Archive for 2011


Quick Notes:

BR30 is my preferred bulb due to good flood angle
PAR flood bulbs need closer spacing and greater number of units due to tight spread
LED’s still aren’t very good at dimming (on par with CFL) — they don’t dim down very low, and some hum quite loudly

LED’s used in non-dimming circuits are good however, despite their slight turn-on delay.



Some pros and cons:

Pros - iPhone will work with 3G

Cons - higher prices from less competition, T-Mobile had good prices and service because it couldn’t compete in other areas.


Since AT&T is in bed with the FCC already, it looks like it’ll probably pass. Which is just ridiculous. Wireless companies should be treated as utility companies, just as ISPs should be too since infrastructure costs are so high for these industries. Then we can regulate them as utilities.


Target Heart Rate Zones 1-5

I’ve seen a bit of misleading information for finding your target zones. Misleading because the % is supposed to be from your range, and not of your max heart rate.

E.g. If your MHR (maximum heart rate) is 190bpm and your RHR (resting heart rate) is 60bpm, your 50% is not 95bpm. It’s actually .5 x (190-60) + 60 = 125bpm. Your range is 60bpm -> 190bpm. So you should calculate based off of that and add your RHR back to get the target number.


10K. Done.

I finished my first 10K last weekend. In VFF Bikilas. Unfortunately, I injured my right ankle due to doing too much too soon. My previous longest run in VFFs was 2.5 miles where I stopped due to a hotspot. 2.5 -> 6.2 is overkill. But I was at the point where I hated running in regular shoes. I did one run around the block in regular shoes and they just felt heavy and clumsy on my feet. I ended up taking them off and running home barefoot. Another time I ran to the park in shoes for softball practice and ended up running home afterwards in socks. So I had a dilemma for the week prior to the race. Should I run in shoes or VFFs? Shoes just didn’t feel natural or comfortable but I had not practiced enough in the VFFs. I brought both to the race and in the end decided to wing it in the VFFs. So what if I couldn’t finish due to a blister? (which I thought would be my biggest problem).

Turns out I would be late to the race and start 5 min after the gun went off. The first 3 miles were a breeze. It’s fun to pass people. Gives you good motivation. I worked on keeping my cadence up “One, two, three, one, two, three…” Felt really good. The weather was just right. Mile 4 was great. Mile 5 I felt like the hotspot was slowly coming back so I tried to find grass wherever I could to run on instead of the pavement. Nearing the end of mile 6 I could sense my form was starting to go down due to the irritation in my ankles. The hotspot however didn’t get worse. But I think my joints were starting to feel it. So I slowed my pace down until after I passed the 6 mile marker and could see the finish area. Then the sprint began. It was strange - my ankle was the limiting factor. Everything else - my lungs, upper legs, feet bottoms felt great. So I toughed it out and sprinted to the end. Not one of those sprints where you can barely tell you’re sprinting. But a full on 40-50% faster than previous pace sprint. It was great. Passing people like a blur :P Crossed the line. And then started to limp. RICE’d it these past few days. Did some research on the criticisms of RICE. Some say it delays healing and some say it promotes it. I’m just gonna go gingerly on it and not run for the next week or so.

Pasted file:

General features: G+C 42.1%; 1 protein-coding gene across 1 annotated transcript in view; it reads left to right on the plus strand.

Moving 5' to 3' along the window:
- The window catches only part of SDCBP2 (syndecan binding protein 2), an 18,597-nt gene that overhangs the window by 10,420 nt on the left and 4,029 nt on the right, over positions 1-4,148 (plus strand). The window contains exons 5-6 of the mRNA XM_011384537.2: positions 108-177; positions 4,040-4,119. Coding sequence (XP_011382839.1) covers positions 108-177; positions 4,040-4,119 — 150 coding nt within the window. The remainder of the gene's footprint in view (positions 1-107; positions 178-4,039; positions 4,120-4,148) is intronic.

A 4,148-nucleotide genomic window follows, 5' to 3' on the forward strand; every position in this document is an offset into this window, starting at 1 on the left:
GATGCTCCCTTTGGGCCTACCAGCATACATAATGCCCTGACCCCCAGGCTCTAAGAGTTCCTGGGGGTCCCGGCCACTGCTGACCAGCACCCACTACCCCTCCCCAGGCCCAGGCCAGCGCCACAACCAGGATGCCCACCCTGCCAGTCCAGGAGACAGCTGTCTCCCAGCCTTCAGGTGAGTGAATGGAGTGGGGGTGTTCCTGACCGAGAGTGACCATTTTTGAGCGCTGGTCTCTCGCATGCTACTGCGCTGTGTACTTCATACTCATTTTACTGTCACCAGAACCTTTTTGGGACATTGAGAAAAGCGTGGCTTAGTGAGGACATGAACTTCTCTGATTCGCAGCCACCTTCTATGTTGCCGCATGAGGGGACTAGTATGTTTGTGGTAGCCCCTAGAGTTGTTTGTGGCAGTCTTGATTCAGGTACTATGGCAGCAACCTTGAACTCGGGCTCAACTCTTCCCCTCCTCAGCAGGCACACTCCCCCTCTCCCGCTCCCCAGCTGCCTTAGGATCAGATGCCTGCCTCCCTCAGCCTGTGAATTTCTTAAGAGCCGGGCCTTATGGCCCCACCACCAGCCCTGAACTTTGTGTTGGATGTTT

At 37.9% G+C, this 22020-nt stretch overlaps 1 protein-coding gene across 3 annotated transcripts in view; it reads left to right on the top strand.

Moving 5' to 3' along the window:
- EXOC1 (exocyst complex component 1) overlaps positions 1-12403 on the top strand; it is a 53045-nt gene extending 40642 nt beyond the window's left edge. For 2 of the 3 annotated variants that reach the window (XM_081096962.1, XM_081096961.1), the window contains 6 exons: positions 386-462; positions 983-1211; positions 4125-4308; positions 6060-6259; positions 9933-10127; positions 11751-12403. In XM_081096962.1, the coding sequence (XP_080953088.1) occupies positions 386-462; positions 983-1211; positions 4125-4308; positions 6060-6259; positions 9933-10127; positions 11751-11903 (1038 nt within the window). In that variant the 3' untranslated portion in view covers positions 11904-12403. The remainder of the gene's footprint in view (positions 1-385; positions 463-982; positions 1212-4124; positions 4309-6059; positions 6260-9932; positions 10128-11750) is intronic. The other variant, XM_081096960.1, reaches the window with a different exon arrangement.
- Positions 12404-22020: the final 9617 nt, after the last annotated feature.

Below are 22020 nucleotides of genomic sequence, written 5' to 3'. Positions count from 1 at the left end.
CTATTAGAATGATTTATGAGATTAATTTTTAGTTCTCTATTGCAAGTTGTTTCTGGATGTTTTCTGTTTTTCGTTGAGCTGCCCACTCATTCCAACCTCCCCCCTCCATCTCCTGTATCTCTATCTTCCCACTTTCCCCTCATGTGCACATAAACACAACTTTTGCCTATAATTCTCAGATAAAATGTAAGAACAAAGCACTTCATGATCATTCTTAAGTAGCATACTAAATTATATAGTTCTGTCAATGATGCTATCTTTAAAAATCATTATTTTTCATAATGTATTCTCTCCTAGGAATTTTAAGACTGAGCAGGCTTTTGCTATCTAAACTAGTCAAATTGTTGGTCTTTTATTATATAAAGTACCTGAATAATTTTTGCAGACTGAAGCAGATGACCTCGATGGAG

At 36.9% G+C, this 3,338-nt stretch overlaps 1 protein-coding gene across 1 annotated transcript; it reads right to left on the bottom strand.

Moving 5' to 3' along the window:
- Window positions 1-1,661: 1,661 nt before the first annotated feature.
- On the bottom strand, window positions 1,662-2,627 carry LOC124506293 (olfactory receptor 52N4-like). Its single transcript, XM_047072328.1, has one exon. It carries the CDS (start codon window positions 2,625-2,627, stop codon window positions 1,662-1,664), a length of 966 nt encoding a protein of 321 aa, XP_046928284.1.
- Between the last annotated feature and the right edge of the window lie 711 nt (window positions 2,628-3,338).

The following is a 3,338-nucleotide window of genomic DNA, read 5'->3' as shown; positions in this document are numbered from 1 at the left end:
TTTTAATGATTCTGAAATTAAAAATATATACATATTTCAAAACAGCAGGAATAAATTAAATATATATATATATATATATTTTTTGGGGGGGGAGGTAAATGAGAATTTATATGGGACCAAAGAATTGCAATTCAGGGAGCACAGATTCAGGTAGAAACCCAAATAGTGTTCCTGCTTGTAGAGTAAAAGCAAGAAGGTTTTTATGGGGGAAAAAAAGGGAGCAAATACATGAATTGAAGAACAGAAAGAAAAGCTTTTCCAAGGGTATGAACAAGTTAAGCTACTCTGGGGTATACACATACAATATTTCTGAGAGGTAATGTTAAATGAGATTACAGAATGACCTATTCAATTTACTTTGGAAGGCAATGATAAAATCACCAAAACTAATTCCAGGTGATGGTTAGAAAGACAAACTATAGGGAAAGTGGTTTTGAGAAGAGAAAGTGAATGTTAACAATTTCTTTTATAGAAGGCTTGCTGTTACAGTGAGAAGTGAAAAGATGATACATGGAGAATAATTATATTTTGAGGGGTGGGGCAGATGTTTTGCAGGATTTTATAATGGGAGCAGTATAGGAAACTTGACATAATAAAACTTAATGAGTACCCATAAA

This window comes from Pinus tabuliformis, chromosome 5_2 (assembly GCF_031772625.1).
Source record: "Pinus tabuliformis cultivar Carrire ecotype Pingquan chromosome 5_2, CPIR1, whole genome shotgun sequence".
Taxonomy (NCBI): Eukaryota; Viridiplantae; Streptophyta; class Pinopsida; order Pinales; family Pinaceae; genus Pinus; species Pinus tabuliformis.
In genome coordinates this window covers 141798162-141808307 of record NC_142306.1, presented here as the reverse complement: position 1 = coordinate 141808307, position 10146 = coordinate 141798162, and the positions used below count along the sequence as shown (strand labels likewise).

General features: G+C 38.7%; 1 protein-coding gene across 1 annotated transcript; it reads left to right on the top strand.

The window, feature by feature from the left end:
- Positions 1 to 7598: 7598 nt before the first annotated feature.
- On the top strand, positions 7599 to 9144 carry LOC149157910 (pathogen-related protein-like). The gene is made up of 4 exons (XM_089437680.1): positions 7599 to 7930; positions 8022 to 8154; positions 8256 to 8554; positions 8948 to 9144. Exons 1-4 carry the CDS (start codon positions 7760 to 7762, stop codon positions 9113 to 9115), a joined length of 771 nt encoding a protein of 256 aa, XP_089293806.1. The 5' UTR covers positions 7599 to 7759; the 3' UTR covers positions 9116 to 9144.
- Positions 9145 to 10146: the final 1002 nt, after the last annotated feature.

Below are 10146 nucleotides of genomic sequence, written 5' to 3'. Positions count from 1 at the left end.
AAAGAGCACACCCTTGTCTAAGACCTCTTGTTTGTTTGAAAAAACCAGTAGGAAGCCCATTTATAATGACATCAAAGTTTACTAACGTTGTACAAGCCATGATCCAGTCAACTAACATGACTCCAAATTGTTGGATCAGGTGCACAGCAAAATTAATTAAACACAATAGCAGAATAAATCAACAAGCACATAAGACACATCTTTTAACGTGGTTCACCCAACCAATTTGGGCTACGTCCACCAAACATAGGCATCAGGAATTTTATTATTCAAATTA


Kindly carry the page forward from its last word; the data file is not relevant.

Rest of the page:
First 10K. Under 60min. Minor ankle tendon injury. I can live with that!


The Art of Running

Leave it to me to do more research on a topic before actually diving in. I’m signed up for three running events in the next 3 months and I’ve barely got off my butt. Instead, I’ve been sitting in front of my screen trying to figure out how to get faster and become less injured as I run. I think I’ve come up with a couple of things:

  • Cadence (Stride Rate) matters. Most amateur runners vary their cadence according to terrain conditions. Professionals vary their stride length. Nearly all professional runners/sprinters maintain a cadence rate of 180 steps per minute, and only vary their stride length. So they take shorter strides going up a hill, and take longer strides going down a hill. A very interesting discovery. Most amateurs have a cadence that’s far too low, some 20% slower than that of pro athletes. Instead of floating and gliding over the ground, they end up bouncing over the ground, decreasing their efficiency and promoting injury (IMO). Some people even advocate running to a metronome.
  • How your foot lands matters just as much. We’ve been conditioned since the 70’s (when Nike first appeared) to run in cushioned shoes, which promote a heel to forefoot motion. We should be striving for a midfoot/forefoot strike instead. Our feet weren’t created to land on the heel. Which brings us to…
  • Shoes. We wrap our feet up because we think it’ll decrease injury. (IMO) It causes our very complicated foot to atrophy and weaken, especially in the support areas like the arch. So that’s why our running injuries are increasing even as our shoes get fancier. There’s been a new movement around that is striving to minimize the amount of cushion and just as importantly the amount of heel lift (the different between the height of the heel and the fore-section of the shoe). When we run barefoot, our nerves give us tons of feedback and we adapt our running style to minimize pain. Try running on a bare floor. After a few steps, you’ll soon learn to stop striking with the heel and landing on the mid/forefoot instead.

With all that said, I’m going to try it out for a few months and report back on the results.

More links to check out.